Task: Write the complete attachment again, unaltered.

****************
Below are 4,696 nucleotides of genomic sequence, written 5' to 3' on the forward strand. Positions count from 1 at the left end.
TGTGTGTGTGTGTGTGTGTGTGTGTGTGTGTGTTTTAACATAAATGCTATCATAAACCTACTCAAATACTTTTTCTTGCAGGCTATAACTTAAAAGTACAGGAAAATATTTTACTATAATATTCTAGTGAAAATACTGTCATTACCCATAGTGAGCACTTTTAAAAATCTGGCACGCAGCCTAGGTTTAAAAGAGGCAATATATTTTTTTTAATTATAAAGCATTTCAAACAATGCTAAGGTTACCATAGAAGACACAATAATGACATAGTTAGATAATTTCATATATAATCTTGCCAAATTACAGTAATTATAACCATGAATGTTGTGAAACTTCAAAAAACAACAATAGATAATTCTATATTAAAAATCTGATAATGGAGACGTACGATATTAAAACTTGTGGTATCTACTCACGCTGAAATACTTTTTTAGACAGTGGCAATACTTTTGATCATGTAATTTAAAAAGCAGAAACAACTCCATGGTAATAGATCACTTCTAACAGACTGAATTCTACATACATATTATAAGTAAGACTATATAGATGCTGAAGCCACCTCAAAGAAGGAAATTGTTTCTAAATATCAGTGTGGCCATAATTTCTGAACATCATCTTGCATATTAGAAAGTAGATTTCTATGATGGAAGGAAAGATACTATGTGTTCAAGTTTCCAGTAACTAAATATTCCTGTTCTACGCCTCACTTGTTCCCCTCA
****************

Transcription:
Below are 4,696 nucleotides of genomic sequence, written 5' to 3' on the forward strand. Positions count from 1 at the left end.
TGTGTGTGTGTGTGTGTGTGTGTGTGTGTGTGTTTTAACATAAATGCTATCATAAACCTACTCAAATACTTTTTCTTGCAGGCTATAACTTAAAAGTACAGGAAAATATTTTACTATAATATTCTAGTGAAAATACTGTCATTACCCATAGTGAGCACTTTTAAAAATCTGGCACGCAGCCTAGGTTTAAAAGAGGCAATATATTTTTTTTAATTATAAAGCATTTCAAACAATGCTAAGGTTACCATAGAAGACACAATAATGACATAGTTAGATAATTTCATATATAATCTTGCCAAATTACAGTAATTATAACCATGAATGTTGTGAAACTTCAAAAAACAACAATAGATAATTCTATATTAAAAATCTGATAATGGAGACGTACGATATTAAAACTTGTGGTATCTACTCACGCTGAAATACTTTTTTAGACAGTGGCAATACTTTTGATCATGTAATTTAAAAAGCAGAAACAACTCCATGGTAATAGATCACTTCTAACAGACTGAATTCTACATACATATTATAAGTAAGACTATATAGATGCTGAAGCCACCTCAAAGAAGGAAATTGTTTCTAAATATCAGTGTGGCCATAATTTCTGAACATCATCTTGCATATTAGAAAGTAGATTTCTATGATGGAAGGAAAGATACTATGTGTTCAAGTTTCCAGTAACTAAATATTCCTGTTCTACGCCTCACTTGTTCCCCTCA